This Sunday, 25th of October 2015, marks the 600th anniversary of the Battle of Agincourt. One of the greatest battles in English history, it epitomises the pinnacle of English successes against their traditional enemy, France, during the epic struggle of the Hundred Years War. But what started it all?
The origins of the Hundred Years War go back 200 years before its outbreak, to Henry II. His marriage to Eleanor of Aquitaine meant he was not only Duke of Normandy in the north of France, but Duke of Aquitaine in the south. And his accession to the English throne in 1154 brought all these French possessions to the crown of England. This made for the awkward position that the sovereign of England was technically a vassal of the King of France, causing no end of squabbles and friction for years to come.
Wars broke out frequently and the French gradually ate away at England’s French possessions.
It all came to a head with a crisis in the French monarchy. When Philip IV, the Fair, of France, died in 1314, he was successively succeeded by each of his 3 sons; Louis X, Philip V and Charles IV. Only one of these kings produced a son, King John the Posthumous was born 5 months after the death of Louis X, his father, and lived – and ruled – for only 5 days. Following the death of the baby king Philip V seized the crown, effectively disinheriting Louis X’s daughter, Jeanne.
Although Salic Law was known in France, it generally related to property and had never actually been used to decide the succession to the crown. However, Philip V made certain that it would be from now on, by having the Estates General declare that women were not eligible to succeed to the throne of France.
Unfortunately for the French royal family, both Philip V and his successor, his brother, Charles IV, only had daughters. Charles IV died in 1328, leaving his wife, Jeanne d’Evreux, pregnant; a regency council was set up to rule the country, until the child’s birth. However, Jeanne gave birth to a daughter, Blanche, and France had to find a new king.
One candidate was Edward III of England. Edward was the oldest grandson of Philip IV through his daughter Isabella of France, Queen of Edward II of England. However, Edward III was only 15 years old and England – and Edward – were controlled by Edward’s mother, Isabella of France, and her lover, Roger Mortimer, who had deposed and possibly murdered Edward’s father, Edward II. Edward’s claim came through his mother – and he was English.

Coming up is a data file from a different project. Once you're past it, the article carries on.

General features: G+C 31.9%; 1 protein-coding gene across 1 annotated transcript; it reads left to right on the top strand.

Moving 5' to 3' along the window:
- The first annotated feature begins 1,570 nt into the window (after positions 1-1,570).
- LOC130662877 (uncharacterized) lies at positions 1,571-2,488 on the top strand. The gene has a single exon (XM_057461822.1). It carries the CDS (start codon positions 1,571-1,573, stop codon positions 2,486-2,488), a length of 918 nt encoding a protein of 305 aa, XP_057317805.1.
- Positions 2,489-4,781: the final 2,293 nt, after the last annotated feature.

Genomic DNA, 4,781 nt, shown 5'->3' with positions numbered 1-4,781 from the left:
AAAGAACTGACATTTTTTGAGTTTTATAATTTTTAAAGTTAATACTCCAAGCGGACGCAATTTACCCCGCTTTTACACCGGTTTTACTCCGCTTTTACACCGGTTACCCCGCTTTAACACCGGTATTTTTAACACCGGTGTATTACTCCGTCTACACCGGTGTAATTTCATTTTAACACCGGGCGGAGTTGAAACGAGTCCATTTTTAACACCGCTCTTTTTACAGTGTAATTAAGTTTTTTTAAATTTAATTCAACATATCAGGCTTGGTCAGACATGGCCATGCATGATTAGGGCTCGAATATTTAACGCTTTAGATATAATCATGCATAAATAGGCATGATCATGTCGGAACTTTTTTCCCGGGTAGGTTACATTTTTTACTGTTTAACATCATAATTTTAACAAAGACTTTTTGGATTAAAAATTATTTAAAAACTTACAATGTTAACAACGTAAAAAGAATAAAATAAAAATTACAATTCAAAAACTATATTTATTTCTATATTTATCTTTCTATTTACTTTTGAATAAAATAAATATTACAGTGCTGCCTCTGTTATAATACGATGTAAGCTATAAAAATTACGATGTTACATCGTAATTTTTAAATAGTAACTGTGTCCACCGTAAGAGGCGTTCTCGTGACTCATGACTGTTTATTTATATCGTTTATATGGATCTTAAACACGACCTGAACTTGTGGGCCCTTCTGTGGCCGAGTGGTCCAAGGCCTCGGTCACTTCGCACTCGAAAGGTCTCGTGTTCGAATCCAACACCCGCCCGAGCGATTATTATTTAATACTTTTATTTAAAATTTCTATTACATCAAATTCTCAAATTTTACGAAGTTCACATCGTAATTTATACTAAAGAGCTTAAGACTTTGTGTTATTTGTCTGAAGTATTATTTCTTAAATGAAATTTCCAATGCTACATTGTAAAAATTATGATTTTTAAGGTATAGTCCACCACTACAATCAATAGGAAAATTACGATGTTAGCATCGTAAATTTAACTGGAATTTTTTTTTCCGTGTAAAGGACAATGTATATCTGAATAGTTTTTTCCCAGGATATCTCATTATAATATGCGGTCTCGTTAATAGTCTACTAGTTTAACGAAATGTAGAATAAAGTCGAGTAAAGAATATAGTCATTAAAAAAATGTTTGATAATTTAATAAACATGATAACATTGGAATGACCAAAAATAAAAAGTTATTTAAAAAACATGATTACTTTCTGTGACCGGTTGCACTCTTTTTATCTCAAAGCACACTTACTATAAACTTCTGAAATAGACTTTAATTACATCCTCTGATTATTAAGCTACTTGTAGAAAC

The assembly of French notables, convened to decide who should be king, declared: “It had never been seen or known that the kingdom of France should be subject to the government of the King of England.“
As a result, they chose another as their king; the nephew of Philip IV, Philip of Valois, Count of Anjou and Maine. Philip was in his thirties, with a 9-year-old son, and had been Regent during Jeanne’s pregnancy.
Edward III initially agreed to pay homage to Philip VI, who was crowned in 1329, for his French possessions. However, he was still a minor and under the tutelage of his mother and Mortimer. When Edward took control of his kingdom, in 1330, he had a change of heart. Irked by Philip’s support for the Scots, and encouraged by local conflicts in Guyenne, Edward questioned the validity of his oath to Philip, made while he was still a minor. And in 1337 Edward III declared war.
Initial English successes devastated France: the French fleet was destroyed at Sluys in 1340, and Edward III ravaged the French countryside, in a great chevauchee. In an attempt to bring the French to battle Edward’s ‘scorched-earth’ policy saw towns besieged, convents and monasteries ransacked and the people displaced. The French were eventually brought to battle at Crecy in 1346, where their cavalry was destroyed. The fall of Calais followed in 1347.